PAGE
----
I'm also starting to feel the urge to work on something Christmasy!  I have some small ornament projects in mind, and then there's my Victoria Sampler Heirloom Christmas project from last year that needs to be finished.  I should have plenty to keep me busy the rest of the year!

Sunday, November 10, 2013

Burda Style 11-2013-135

There has been sewing at House of Frog!  I just put the finishing touches on Burda Style 11-2013-135B:

This is a very simple dress featured in the plus section of the November issue.  Something about it captured my attention and it looked easy and fast, a good combo for me since I haven't been sewing much lately.

I was worried about the neckline.  It looks wide and low in the model photo.  But I figured it would be easy to bring it in, and it was.  You can just see the tiny tech drawing on the left side of the photo above.  And in the photo below, you can see that the finished dress looks exactly like the model in the magazine.

This dress is so simple to put together.  It's a 1.5 dot pattern, and only has three pieces- front, back, and a neckband.  I really liked the loose, breezy top with the sleeves that gradually narrow at the elbow and the more close fitting skirt portion.  I cut my "standard" Burda size- 44 top grading out to 46 at the hip.  I could have graded down to a 42  at the shoulder, but the dress has such a simple, loose shape that I figured why bother?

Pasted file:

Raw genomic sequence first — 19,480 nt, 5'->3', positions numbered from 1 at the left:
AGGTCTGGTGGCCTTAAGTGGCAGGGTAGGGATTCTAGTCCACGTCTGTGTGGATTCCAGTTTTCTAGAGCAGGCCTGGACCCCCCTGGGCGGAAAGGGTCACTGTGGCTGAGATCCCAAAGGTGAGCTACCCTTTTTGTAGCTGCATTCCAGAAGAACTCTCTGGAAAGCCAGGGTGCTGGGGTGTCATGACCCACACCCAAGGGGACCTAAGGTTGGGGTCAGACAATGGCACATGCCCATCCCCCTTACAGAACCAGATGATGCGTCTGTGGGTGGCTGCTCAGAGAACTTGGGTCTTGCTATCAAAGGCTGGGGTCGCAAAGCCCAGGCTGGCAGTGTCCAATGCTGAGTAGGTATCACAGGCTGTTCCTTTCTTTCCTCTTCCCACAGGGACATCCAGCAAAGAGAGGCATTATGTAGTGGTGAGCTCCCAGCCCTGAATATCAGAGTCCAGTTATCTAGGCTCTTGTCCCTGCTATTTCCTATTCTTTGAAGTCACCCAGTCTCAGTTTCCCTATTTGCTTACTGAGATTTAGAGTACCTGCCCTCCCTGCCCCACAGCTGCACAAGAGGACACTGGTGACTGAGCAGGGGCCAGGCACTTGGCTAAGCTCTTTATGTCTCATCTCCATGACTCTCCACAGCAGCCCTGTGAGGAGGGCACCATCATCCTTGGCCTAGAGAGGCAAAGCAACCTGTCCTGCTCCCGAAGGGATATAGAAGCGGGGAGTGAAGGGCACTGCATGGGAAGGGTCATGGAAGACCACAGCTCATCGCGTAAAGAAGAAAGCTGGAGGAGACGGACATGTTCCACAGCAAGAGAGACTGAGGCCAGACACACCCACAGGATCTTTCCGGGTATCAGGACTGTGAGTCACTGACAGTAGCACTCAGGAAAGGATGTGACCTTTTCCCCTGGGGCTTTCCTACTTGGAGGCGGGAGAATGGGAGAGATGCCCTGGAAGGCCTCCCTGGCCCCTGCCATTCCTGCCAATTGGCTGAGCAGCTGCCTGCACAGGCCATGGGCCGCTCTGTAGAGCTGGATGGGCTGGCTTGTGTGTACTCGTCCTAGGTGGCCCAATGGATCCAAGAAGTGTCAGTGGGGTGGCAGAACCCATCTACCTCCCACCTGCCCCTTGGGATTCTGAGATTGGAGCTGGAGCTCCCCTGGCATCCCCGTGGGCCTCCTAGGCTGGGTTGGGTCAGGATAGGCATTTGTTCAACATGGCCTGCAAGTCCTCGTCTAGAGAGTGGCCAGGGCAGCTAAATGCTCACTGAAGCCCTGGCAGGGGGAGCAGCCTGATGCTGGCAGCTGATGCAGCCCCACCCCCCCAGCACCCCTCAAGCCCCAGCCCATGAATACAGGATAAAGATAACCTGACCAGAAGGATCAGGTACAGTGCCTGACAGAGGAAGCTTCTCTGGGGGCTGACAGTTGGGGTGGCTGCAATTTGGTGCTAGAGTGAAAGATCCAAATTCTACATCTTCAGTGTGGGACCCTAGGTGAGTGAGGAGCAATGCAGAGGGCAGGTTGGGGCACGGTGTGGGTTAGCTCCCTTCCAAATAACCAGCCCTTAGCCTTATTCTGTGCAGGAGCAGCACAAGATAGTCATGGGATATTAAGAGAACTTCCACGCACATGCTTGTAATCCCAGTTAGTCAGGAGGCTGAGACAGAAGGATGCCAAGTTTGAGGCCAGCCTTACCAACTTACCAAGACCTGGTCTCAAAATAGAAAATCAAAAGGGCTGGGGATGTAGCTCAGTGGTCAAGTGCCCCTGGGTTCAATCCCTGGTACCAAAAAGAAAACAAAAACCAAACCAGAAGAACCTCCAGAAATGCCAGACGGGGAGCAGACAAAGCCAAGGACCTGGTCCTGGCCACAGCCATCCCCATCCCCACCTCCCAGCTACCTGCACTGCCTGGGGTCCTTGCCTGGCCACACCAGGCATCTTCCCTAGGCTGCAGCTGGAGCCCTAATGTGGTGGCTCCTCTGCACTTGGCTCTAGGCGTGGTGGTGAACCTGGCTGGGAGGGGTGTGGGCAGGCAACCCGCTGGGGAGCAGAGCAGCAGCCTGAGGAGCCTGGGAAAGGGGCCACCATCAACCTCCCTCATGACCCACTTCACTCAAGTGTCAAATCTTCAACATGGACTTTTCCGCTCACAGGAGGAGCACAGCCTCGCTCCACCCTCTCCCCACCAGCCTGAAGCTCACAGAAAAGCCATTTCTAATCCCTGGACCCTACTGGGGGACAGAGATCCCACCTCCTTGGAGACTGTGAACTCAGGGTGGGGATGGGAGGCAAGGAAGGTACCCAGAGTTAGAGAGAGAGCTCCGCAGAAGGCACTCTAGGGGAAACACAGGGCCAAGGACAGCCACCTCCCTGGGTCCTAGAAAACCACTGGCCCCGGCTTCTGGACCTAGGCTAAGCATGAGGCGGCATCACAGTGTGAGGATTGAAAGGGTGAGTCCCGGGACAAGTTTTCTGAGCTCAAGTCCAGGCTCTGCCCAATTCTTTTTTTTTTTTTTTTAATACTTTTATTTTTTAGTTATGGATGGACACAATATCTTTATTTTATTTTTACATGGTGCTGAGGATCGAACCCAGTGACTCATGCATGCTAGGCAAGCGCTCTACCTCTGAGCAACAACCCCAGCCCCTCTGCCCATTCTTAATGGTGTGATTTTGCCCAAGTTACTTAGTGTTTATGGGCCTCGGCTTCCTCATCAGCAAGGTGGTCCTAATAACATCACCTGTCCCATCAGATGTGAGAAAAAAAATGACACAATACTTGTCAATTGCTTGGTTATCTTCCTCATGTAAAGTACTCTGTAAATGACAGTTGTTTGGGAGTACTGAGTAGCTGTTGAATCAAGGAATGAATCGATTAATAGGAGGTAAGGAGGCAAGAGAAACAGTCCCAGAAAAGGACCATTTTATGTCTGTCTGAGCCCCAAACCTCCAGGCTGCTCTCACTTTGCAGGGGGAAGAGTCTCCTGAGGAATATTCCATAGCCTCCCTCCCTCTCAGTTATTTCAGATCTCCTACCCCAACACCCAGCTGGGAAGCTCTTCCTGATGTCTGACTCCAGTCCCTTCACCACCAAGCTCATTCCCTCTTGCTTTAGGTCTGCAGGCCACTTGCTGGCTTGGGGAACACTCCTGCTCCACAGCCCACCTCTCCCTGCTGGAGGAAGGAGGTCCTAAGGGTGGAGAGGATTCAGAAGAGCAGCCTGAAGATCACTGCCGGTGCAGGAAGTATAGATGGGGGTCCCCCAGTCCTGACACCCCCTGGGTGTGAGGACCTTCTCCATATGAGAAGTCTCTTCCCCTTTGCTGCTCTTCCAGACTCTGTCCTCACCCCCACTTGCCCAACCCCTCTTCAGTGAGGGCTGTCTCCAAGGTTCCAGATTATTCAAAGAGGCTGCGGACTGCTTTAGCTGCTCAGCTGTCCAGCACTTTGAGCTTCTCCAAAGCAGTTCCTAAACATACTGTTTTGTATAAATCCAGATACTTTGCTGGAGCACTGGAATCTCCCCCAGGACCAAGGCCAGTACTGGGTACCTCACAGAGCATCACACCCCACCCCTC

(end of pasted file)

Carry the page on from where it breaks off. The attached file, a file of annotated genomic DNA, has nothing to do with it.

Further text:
I did add my customary 2" of length at the waist, and I added narrow bands at the sleeve hems... just because.  The pattern calls for a simple turned up hem.  Oh, and the neckline- I raised the bottom of it about 1.5" and brought it in about 1/4" the rest of the way around.  Then I made my band 5/8" wide instead of 3/8.  It's still open and easily allows room for a funky necklace, but I don't feel like it's too big.